Saturday, June 19, 2010


Things happen for a reason. I retired in February of this year. In March the contract with my publisher ended. Although this might be a disappointment for some, I am looking at this as an opportunity; an opportunity to take matters into my own hands, and to take risks, which if they failed might have impacted negatively on my fellow authors who were still with my publisher.

I took steps, steps which I could not take before, including tightening up on parts of the story of my book, which would have otherwise have cost money to make the revisions. I, of course, took steps to form my own corporation, obtaining all the necessary items to become a corporation. I also had to purchase the rights to the illustrations in my book. Given that my words, and her illustration combined to make a wonder end product; and after some discussions we arrived at a mutually agreed upon price, which we, considering the circumstances felt would be fair to both of us.

Now with the rights to the illustrations in hand, and having completed making the final edits. I am almost ready to get my book published again. Just need to complete the arrangement for the back cover, and to obtain some feedback on its design.

With all the time I now have, I have been able to make final edits for another manuscript for a children's book I have written, and to begin making edits on a third. Time has also given me the opportunity to sit down and to begin to complete writing the paranormal romance manuscript I began writing about seven years ago. First manuscripts take the longest to write, as one strives for prefection. And given what I have heard about what is being looked for in the market place for certain genres of books, I am looking at possible writing a YA (young adults book).

Things happen for a reason, and I am glad I decided to retire when I did.


Given I had written a children's book (ages 5 - 8[9]), my publisher got an illustrator, Nancy C. Lepri, to do the illustrations.

She did a superb job in doing them, capturing the visual story of my words. The weirdest thing about her illustrations is the cover she drew. Why am I saying the front cover is weird? The answer is simple. Even though she lives in North Carolina, she drew the view I had from my apartment window as I wrote the book.

After the illustrations had been done, I became a "galley slave", reviewing and making final changes to the story. Once I approved the final draft, I waited patiently for the first copy of my book to arrive. The smell of ink of a fresly printed book fulfills the dream of each writer wanting to see their work in print. It is a smell which will always be remembered and cherished.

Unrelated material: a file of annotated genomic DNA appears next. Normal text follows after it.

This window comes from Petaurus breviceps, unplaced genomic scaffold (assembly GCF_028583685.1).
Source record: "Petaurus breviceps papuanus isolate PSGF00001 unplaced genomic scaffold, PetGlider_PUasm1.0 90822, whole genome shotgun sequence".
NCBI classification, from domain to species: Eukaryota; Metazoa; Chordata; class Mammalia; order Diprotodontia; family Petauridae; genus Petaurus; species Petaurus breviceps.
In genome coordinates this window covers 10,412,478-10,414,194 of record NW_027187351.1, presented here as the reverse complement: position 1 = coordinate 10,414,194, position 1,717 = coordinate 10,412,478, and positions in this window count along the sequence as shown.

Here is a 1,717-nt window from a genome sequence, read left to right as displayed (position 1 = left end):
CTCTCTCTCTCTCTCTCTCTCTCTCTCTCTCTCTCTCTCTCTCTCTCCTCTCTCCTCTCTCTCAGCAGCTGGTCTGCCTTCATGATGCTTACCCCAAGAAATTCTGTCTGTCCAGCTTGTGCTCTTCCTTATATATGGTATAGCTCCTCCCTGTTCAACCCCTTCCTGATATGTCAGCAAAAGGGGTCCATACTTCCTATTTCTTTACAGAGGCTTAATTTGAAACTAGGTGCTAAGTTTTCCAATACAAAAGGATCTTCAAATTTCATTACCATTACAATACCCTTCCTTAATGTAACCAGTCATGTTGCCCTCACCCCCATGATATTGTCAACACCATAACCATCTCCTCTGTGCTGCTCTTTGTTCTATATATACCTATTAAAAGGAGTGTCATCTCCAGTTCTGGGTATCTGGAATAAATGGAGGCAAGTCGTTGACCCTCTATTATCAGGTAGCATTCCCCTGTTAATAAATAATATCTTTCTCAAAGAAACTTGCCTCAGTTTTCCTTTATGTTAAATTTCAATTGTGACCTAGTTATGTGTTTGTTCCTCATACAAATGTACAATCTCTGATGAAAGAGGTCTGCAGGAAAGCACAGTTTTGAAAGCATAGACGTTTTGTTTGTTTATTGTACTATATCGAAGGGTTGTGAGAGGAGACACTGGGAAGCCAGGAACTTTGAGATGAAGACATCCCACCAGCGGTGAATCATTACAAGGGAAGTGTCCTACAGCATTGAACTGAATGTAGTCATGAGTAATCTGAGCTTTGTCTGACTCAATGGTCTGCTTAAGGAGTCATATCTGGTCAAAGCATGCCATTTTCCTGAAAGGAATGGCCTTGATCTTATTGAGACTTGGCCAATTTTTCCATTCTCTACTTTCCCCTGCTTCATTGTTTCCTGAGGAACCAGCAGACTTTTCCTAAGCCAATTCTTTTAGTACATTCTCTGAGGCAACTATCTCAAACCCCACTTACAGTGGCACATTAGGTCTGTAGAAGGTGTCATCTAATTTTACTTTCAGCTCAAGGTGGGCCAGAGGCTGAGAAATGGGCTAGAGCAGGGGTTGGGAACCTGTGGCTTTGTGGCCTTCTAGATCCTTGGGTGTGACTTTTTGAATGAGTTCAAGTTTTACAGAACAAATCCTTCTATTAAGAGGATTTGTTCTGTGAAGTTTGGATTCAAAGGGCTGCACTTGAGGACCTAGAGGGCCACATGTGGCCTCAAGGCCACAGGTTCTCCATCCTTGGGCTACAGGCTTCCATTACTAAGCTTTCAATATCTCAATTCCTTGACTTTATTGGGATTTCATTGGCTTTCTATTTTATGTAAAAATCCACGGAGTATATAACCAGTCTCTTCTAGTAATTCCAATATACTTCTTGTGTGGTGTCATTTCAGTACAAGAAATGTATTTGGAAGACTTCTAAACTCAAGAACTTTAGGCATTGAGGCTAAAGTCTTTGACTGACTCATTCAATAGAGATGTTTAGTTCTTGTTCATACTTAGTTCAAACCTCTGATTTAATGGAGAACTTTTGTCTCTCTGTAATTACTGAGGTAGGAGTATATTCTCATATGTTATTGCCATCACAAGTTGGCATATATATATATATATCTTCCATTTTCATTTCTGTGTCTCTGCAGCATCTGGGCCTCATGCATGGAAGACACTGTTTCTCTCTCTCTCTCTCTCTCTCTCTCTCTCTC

During the time I had been with my publisher, she held chats where all the authors who where there able to begin to learn how to market our books, and we developed a kinship, supporting each other along the way. We shared each others ups as well as our downs.

Even though one gets published, we still need a network of friends and supporters who are able to understand and feel the emotions we have.


Having written numerous articles (commentaries) in my community newspaper for several years, and as a lark I wanted to see if I could write a full pledge fictional story. I wrote three pages one week, two the next, three... At the end of a few months I had written about 35 pages I saw the beginning a story (paranormal romance) starting to take form. But, I wondered if a guy could write something in this genre and get it published. After a little googling I found the RWA (Romance Writers of America), and to my amazement the president at that time was a guy writing under the name of Leigh Greenwood. Well that does it. I got the green light to move on with my writing.

I located a local chapter of the RWA in Rockland County (New York), Hudson Valley RWA ( which offered critiques to their members, but first I had to join the national organization ( I received a warm welcome at the first meeting I attended.

After attending a few meetings I had learned a great deal. One of the most important things I learned is that there is a vast difference between writing fiction and writing the non-fiction commentary type items I had become quite skilled at writing. It had been at one of these meetings that I read the first five pages of my manuscript, and I got to learn I had been making all of the most common mistakes new authors have, too many tags, being overly descriptive, POV, etc. There were a lot, and I do mean a lot of "problems" within those five pages. Yet, through each critique, I got the sense that no criticism existed in those critiques, except a willingness to support me in becoming a better writer.

Along the way, my wife suggested that I stop writing the story I had been writing, and write something for children, and since I had a severe case of writer's block (it had been several months I had written anything). I looked around, and seeing the antics of our two, I got an idea for a story, which I decided to call, "A Lesson My Cat Taught Me".

When I finished it, I showed it to one of the women there, who said, "that although it had a few minor errors..." she deemed it to be publishable (thanks to the support and guidance I had received in writing my romance manuscript), . At last a green light. Time to search out and get a publisher.

After the normal, drawn out process, of query, reject, query... I got picked up by a small press publisher. My contract ended in March of this year, and since my book will no longer be available, I'm in the process of going self-publish.

So seek out the organizations in the genre you're writing in, seek out their local chapters for guidance and support. And join.